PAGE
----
Tuesday, 3 May 2016

Another 1916 anniversary – the day my
grandfather was sent home from the war

Stephen Edward Comerford (1867-1921) … sent home from Thessaloniki 100 years ago on 3 May 1916 (Photograph: Comerford Family Collection)

Patrick Comerford

For many years, I could never answer that very Irish question: “Where was your grandfather in 1916?”

I never knew either of my grandfathers, nor did I have Comerford first cousins. Family traditions were handed on by a widowed and a maiden aunt, two half-sisters who lived in my grandmother’s house in Terenure in southside Dublin.

But I was an adult before I first saw a photograph of my paternal grandfather, Stephen Edward Comerford. He died shortly after my father’s second birthday, and so I never knew what my grandfather looked like.

When I set out to find out more about him – and where he was in 1916 – I discovered the tragic story of his lonely death in 1921. He was then living in Rathmines in suburban south Dublin, and he was buried in Saint Catherine’s churchyard in Portrane, Co Dublin, close to his in-laws, the Lynders family.


Stephen was born at 7 Redmond’s Hill, between Camden Street and Aungier Street, Dublin, on 28 December 1867. He was the fourth son and fifth and youngest child of James Comerford (ca 1817-1902) [See James Comerford], an arts-and-crafts stuccodore and architect from Bunclody, Co Wexford, whose works included the design of the Irish House on the corner of Wood Quay and Winetavern Street, and the Oarsman in Ringsend.

Stephen was baptised soon after in Saint Andrew’s Church, Dublin. His sponsors or godparents were Thomas Roche and Margaret Dowdall. In 1884, at the age of 16, he was apprenticed to his father “to learn his Art” from 1 June 1884 for seven years, according to an indenture dated 23 June 1888, signed by James Comerford and Stephen Comerford and witnessed by John Hartigan and Isaac Hill.

Stephen was living at 11 Upper Beechwood Avenue, Ranelagh, when his father, James Comerford, died there in 1902 at 85. A year later, in 1903, Stephen’s young wife, Anne (Cullen) died in the same house at the age of 32.

The hospital in Portrane, where Stephen Comerford worked on George Ashlin’s new chapel and hospital in the early 1900s (Photograph: Patrick Comerford)

As a widower with three small children under the age of three, Stephen commuted between Ranelagh in suburban south Dublin and Portrane, in rural north-east county Dublin, where he stayed with the Lynders family while working on the interior design and decoration of George Ashlin’s new hospital and chapel in Portrane and the new church being built in Donabate in the opening years of the 20th century.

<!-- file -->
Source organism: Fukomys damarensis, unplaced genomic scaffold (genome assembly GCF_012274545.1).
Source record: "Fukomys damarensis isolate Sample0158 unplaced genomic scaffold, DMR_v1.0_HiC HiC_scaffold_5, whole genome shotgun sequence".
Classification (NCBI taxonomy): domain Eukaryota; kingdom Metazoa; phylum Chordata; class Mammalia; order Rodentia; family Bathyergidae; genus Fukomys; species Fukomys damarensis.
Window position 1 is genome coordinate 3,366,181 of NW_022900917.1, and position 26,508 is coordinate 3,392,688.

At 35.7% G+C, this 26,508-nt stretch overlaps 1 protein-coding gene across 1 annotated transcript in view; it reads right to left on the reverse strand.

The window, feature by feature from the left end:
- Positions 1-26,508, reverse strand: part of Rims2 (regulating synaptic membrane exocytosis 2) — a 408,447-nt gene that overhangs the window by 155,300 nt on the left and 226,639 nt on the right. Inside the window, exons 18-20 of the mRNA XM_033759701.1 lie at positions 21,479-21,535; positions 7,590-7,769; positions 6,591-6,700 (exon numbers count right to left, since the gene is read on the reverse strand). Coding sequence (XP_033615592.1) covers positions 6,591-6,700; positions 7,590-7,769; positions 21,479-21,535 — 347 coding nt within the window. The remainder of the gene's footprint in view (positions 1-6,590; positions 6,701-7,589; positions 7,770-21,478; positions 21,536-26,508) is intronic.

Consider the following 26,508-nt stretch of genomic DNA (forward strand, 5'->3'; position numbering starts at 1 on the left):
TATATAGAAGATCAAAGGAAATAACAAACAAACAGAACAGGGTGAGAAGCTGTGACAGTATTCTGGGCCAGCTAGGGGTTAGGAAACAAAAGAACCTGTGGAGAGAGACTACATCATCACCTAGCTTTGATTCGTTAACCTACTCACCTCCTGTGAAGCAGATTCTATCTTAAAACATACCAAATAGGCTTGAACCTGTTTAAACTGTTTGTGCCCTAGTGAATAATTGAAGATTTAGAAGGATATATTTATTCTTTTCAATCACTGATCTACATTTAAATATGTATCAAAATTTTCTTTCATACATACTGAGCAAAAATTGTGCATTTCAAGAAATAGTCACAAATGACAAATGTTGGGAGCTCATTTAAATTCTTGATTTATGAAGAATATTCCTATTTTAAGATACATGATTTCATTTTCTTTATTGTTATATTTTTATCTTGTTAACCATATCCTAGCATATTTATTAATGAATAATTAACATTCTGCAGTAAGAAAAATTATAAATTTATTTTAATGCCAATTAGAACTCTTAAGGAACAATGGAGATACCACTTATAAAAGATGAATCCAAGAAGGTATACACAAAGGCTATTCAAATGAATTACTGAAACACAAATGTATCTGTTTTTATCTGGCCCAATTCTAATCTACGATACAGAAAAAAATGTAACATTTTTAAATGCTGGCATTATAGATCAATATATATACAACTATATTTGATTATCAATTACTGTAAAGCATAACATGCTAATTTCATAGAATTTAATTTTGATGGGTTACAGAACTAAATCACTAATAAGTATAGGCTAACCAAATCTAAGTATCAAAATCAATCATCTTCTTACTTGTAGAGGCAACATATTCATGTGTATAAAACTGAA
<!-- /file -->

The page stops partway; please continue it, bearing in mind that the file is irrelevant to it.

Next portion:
While staying with the Lynders family at the Quay House in Portrane, Stephen fell in love again. He married my grandmother, Bridget Lynders, in Saint Patrick’s, the newly-built parish church in Donabate in 1905, and they had more children.

Stephen and Bridget (Lynders) Comerford on their wedding day in Donabate in 1905 (Comerford family collection)

A stucco plasterer, he worked on many of George Ashlin’s Dublin churches and on Ashlin’s hospital in Portrane. He was a member of the Society of Stucco Plasterers of Dublin and a founding member and member of the council of the Regular Stucco Plasterers’ Trade Union of the City of Dublin in 1893. He was the Dublin branch secretary of the union in 1899, when the union organised a Parnell commemoration demonstration, and in 1902, when he took part in an Irish-language demonstration. In 1903, the union changed its name to the Operative Plasterers’ Trade Society of Dublin.

The census returns for both 1901 and 1911 show that Stephen could read, write and speak Irish and English.

Stephen lived at 2 Mountpleasant Villas, Ranelagh (1899), 11 Upper Beechwood Avenue (1900-1905), 2 Mountpleasant Villas (1905-post 1907), 102 South Lotts Road, Ringsend (ca 1909), 2 Old Mountpleasant (ca 1909-ca 1913, this house is now incorporated in ‘The Hill,’ Ranelagh), and 7 Swanville Place, Rathmines, Dublin, from 1913 until his death in 1921.

Meanwhile World War I broke out in 1914. Within a year, Stephen Comerford joined the Royal Dublin Fusiliers – “the Toffs and the Toughs”– on 14 July 1915. And within days, as a private in the Royal Dublin Fusiliers, he was sent to the Greek island of Lemnos and on to Gallipoli and Suvla Bay. He was among the few survivors evacuated to Thessaloniki. In the severe Greek winter, many of them suffered frostbite, dysentery and other sicknesses.

The Liberation of Thessaloniki in October 1912 … Stephen Comerford was stationed here before being discharged on medical grounds in 1916

In the summer’s heat of 1916, more came down with malaria and were evacuated from Thessaloniki. Stephen was discharged 100 years ago on this day, 3 May 1916, three days after the Easter Rising ended, and was sent back to Dublin.

On the same day he was discharged, the first three leaders of the Easter Rising were executed in Kilmainham Jail, Dublin: Thomas Clarke, Patrick Pearse, Thomas McDonagh and Edward Daly.

In the days that followed immediately after, 12 more key leaders of the 1916 Rising were executed: Joseph Mary Plunkett, Michael O’Hanrahan and Willie Pearse (4 May), John MacBride (5 May), Eamonn Ceannt, Con Colbert, Sean Heuston and Michael Mallin (8 May), Thomas Kent (9 May), Sean MacDiarmada and James Connolly (12 May).

The medals Stephen Comerford was decorated with during World War I